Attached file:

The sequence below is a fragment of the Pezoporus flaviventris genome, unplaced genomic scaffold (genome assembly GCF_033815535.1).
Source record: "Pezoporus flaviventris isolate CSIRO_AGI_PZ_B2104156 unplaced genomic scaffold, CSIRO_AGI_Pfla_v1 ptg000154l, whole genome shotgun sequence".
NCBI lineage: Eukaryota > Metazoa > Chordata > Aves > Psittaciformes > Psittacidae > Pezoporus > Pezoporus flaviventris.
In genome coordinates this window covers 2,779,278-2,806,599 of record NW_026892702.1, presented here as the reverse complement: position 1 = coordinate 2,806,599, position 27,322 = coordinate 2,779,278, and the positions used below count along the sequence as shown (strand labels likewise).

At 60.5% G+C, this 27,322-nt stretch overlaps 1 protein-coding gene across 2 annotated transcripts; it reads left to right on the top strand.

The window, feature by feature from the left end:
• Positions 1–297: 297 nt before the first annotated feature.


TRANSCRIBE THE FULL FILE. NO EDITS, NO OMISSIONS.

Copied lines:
The sequence below is a fragment of the Pezoporus flaviventris genome, unplaced genomic scaffold (genome assembly GCF_033815535.1).
Source record: "Pezoporus flaviventris isolate CSIRO_AGI_PZ_B2104156 unplaced genomic scaffold, CSIRO_AGI_Pfla_v1 ptg000154l, whole genome shotgun sequence".
NCBI lineage: Eukaryota > Metazoa > Chordata > Aves > Psittaciformes > Psittacidae > Pezoporus > Pezoporus flaviventris.
In genome coordinates this window covers 2,779,278-2,806,599 of record NW_026892702.1, presented here as the reverse complement: position 1 = coordinate 2,806,599, position 27,322 = coordinate 2,779,278, and the positions used below count along the sequence as shown (strand labels likewise).

At 60.5% G+C, this 27,322-nt stretch overlaps 1 protein-coding gene across 2 annotated transcripts; it reads left to right on the top strand.

The window, feature by feature from the left end:
• Positions 1–297: 297 nt before the first annotated feature.